Sana Mohsin


When Anne Carson spoke centimeters away/ at the front of the hall/ her voice carried mist-like/ that floats across and wedges its way in the middle of my first and second rib/ becomes and booms as my inner monologue/ With a glistening cup of moly/ Anne Carson side-eyes Homer arguing with Aeschlyus arguing with Sophokles/ who watches Zeus perform tricks with a lightning bolt/ she looks at me/ in that voice like god remarks/ Not fabulous/ turns my eye sockets molten gold/ i wrap myself around the feeling/

In Toronto, reading Virginia Woolf

Earlier, earlier, when dusk came too early and the windows never thawed, when I was cursed with longing and a mist-filled headspace, when comfort was tongue-and-throat-scalding clear soup at midnight. Baba told me to breathe in, الحمداللہ; breathe out, الحمداللہ. I watch my breath materialize into fog, pale-silver, casting a sheen over my eyes. Mama tells me this is where Saturn and Jupiter are in the wrong phases, Pisces in the wrong house. I fall asleep as dawn’s rosy fingers approach, in the middle of tomorrow’s reading, catching slivers of poems under my pillow.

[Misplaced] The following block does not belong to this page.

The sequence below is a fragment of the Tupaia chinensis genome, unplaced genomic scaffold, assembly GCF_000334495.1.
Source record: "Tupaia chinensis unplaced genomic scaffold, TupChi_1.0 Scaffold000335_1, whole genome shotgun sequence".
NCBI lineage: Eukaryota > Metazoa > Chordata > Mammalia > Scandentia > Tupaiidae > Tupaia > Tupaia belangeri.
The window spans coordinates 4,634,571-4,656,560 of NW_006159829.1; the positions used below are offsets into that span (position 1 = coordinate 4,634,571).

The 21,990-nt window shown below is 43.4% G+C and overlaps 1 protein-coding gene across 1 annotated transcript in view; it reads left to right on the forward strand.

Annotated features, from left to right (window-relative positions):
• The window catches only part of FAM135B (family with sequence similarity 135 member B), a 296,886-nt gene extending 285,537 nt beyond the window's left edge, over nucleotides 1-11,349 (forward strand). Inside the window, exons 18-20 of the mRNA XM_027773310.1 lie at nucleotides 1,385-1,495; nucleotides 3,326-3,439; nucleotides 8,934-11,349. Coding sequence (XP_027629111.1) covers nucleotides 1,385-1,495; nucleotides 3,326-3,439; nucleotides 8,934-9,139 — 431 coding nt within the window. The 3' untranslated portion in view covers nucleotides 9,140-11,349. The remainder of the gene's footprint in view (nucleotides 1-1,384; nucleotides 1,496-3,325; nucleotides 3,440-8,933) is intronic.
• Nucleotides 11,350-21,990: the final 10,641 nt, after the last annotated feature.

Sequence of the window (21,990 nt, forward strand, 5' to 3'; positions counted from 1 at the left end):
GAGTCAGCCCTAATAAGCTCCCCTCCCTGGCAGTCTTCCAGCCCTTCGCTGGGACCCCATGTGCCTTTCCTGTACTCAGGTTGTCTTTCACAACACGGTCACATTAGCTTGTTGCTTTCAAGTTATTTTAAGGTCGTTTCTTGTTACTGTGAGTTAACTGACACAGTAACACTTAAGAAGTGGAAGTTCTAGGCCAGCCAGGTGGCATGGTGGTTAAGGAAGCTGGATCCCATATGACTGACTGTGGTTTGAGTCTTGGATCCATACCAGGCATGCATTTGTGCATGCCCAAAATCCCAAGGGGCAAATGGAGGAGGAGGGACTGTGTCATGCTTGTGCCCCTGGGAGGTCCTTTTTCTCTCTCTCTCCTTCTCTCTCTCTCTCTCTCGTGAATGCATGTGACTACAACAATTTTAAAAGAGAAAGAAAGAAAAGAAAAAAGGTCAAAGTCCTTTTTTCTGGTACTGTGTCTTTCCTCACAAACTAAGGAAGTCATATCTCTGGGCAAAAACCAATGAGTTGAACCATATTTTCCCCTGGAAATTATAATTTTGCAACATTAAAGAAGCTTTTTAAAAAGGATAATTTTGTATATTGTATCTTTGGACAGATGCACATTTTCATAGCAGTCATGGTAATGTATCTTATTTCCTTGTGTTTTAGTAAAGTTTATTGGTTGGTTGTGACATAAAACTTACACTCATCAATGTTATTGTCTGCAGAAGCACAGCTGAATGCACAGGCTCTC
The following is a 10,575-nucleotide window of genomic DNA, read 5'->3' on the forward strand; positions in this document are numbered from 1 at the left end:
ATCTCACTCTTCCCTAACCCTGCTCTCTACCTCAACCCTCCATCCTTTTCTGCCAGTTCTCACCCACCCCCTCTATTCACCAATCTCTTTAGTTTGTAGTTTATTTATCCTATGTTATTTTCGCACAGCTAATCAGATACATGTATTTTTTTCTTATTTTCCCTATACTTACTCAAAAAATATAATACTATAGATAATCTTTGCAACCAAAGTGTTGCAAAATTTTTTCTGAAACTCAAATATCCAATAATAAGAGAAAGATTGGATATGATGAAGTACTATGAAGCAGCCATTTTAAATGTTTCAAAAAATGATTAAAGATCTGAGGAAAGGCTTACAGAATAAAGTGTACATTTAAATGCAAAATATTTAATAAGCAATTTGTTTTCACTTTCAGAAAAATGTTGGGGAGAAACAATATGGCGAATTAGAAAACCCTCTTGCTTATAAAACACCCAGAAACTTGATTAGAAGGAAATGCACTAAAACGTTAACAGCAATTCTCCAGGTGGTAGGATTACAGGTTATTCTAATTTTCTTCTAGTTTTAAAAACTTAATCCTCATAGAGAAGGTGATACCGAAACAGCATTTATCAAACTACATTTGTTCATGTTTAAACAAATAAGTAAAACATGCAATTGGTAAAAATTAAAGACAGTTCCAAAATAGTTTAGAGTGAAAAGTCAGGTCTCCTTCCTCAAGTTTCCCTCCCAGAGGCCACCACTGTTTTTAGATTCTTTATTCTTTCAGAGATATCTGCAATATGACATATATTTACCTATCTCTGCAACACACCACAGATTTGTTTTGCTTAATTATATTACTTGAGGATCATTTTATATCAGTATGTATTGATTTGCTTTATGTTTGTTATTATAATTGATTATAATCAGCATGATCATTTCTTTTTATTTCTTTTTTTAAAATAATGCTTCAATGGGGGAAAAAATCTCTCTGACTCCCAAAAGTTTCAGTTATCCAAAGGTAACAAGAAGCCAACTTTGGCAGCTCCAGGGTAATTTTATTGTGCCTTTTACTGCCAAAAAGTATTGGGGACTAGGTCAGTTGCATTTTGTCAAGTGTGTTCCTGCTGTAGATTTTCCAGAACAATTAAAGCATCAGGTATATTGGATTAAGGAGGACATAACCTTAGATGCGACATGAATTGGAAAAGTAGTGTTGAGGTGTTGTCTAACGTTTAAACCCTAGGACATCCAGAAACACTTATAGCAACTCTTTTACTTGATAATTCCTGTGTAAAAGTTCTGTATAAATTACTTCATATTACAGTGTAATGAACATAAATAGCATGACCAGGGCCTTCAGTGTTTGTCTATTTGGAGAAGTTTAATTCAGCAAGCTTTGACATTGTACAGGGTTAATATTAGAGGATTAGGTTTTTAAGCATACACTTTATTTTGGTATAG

Sana Mohsin is a graduate student studying literature, dividing time between Lahore and Toronto. She likes nature imagery and tea, and napping during rainstorms. You can follow her on Twitter @filmvillian